Cons

  • You may not qualify. If you’ve had several late mortgage payments recently or don’t have a current mortgage backed by the FHA, VA or USDA, you’re unlikely to qualify.
  • You’ll pay closing costs. A mortgage refi costs money. Whether you pay your closing costs out of pocket, roll them into your loan or take a higher mortgage rate, you’ll need to cover these expenses.
  • You may not receive a tangible financial benefit. Mortgage rates have been historically low for the last year or so. Unless your current mortgage rate is relatively high, the cost to refinance could outweigh your potential savings.

Other homeowner relief program options

  • Forbearance. If you’re experiencing a temporary hardship such as a job loss or reduction in income, you may qualify for a mortgage forbearance. This program allows your lender to reduce or suspend your monthly mortgage payments for a set time period, such as six or 12 months. You in turn will make arrangements with your lender to repay what’s owed once your forbearance period ends.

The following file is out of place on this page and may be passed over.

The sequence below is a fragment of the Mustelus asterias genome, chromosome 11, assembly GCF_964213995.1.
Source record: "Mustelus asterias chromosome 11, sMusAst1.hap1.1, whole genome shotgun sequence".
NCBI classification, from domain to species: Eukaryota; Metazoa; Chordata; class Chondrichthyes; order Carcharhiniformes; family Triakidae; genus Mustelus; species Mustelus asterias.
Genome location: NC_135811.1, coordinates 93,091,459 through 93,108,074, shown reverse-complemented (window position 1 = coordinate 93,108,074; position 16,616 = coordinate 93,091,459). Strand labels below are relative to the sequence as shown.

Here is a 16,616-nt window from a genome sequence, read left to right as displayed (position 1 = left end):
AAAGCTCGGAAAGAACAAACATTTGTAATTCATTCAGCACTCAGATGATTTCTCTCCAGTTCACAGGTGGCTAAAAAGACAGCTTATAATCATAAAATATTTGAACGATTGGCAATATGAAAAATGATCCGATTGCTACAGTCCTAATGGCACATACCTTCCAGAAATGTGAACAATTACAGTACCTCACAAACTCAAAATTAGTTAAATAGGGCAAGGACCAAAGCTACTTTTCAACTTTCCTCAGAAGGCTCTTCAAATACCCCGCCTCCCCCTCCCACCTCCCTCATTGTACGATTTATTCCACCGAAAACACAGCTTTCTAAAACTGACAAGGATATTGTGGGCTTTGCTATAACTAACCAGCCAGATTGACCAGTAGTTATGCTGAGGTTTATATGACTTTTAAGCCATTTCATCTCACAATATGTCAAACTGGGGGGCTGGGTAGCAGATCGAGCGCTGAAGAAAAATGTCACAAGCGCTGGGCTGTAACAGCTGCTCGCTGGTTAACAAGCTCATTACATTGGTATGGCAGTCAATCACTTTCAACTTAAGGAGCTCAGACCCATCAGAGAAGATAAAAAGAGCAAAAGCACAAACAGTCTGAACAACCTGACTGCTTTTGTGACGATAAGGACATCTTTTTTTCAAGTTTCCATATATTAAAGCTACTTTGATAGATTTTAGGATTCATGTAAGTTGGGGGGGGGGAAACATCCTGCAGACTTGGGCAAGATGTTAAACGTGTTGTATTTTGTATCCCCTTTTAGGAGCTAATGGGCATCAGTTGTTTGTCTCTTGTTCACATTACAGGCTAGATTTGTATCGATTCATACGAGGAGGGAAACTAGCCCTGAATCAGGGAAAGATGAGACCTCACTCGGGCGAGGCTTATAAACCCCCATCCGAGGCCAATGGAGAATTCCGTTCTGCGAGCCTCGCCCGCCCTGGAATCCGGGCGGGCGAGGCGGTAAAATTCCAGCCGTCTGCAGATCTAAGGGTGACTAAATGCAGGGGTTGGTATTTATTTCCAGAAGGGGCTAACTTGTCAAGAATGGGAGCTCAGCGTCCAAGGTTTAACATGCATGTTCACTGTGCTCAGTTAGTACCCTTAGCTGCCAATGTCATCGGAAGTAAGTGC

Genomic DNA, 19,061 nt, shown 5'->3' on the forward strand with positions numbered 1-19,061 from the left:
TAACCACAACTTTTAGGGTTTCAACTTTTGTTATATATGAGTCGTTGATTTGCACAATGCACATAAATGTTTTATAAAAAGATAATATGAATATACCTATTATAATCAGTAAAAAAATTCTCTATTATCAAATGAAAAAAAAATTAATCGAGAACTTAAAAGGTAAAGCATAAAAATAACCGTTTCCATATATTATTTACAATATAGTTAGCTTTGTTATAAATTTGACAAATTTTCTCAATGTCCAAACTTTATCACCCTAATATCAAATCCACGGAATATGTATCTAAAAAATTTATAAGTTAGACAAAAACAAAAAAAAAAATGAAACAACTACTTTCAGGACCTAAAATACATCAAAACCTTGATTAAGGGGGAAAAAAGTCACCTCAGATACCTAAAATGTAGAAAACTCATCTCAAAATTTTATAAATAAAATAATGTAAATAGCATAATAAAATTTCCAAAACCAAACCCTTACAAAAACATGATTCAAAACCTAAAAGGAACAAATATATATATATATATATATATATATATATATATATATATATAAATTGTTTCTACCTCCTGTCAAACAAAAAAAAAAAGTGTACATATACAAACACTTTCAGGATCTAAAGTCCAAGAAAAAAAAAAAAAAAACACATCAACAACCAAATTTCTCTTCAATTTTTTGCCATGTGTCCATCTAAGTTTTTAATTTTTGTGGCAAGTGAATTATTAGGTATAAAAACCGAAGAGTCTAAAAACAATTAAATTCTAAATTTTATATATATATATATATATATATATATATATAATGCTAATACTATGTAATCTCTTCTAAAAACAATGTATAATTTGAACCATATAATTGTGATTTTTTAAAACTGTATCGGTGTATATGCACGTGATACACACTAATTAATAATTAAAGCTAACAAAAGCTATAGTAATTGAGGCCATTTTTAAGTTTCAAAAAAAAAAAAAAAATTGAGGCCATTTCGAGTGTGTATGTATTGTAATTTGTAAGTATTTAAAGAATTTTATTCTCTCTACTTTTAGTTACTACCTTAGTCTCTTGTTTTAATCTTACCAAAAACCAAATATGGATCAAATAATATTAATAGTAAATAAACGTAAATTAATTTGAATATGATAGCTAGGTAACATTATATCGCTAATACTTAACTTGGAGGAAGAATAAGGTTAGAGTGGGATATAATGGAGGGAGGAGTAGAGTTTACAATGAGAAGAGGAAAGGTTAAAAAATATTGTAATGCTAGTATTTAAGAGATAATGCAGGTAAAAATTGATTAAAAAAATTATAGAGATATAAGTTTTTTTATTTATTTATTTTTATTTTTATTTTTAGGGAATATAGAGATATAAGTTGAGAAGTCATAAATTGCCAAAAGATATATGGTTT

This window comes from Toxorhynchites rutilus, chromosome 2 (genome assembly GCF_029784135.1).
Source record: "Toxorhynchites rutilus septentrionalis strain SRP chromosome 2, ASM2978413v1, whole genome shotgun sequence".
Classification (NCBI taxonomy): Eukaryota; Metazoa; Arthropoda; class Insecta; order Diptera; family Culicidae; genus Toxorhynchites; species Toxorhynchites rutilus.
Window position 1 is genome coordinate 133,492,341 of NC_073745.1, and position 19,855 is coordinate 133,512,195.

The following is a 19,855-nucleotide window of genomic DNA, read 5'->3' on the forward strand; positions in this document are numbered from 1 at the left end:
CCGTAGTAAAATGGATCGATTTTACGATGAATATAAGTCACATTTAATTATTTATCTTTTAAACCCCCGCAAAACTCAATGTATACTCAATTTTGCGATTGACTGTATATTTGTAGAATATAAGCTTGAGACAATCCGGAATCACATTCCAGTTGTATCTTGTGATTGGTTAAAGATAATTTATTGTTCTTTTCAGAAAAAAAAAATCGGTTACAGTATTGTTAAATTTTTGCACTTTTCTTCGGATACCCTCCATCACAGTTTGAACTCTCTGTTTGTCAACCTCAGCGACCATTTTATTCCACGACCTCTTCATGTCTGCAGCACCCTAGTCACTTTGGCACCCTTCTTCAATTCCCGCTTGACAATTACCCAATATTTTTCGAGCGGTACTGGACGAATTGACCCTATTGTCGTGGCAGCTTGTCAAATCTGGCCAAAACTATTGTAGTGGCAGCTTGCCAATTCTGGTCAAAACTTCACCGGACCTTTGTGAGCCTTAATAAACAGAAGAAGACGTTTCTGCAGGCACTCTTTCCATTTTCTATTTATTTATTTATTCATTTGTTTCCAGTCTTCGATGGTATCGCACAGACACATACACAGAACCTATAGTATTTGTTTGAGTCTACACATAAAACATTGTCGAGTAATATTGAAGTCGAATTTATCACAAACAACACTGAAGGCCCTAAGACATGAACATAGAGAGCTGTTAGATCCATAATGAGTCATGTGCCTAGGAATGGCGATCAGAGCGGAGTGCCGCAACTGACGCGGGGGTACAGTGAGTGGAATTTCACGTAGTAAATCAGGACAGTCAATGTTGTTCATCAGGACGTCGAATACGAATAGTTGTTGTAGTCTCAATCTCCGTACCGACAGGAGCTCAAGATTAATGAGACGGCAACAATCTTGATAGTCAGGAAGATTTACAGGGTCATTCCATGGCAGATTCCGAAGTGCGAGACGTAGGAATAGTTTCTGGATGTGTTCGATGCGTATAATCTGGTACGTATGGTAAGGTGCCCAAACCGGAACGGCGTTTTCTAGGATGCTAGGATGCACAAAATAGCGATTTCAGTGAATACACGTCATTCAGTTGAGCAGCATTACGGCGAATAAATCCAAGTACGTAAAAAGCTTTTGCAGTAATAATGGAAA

• Modification. A mortgage modification involves changing the original terms of your home loan, such as extending your repayment term or lowering your mortgage rate. This differs from a refinance because you keep your original loan; it’s simply modified to make your payments more affordable. Modifications are often reserved for homeowners who are on the verge of falling behind or are already in default on their loan.
  • Repayment plan. Once you already have a past-due amount on your mortgage — say, from participating in a forbearance program — one way to get current is to set up a repayment plan with your lender. You’ll divide up the past-due balance over a set term, and add it to your regular monthly payments until it’s fully repaid.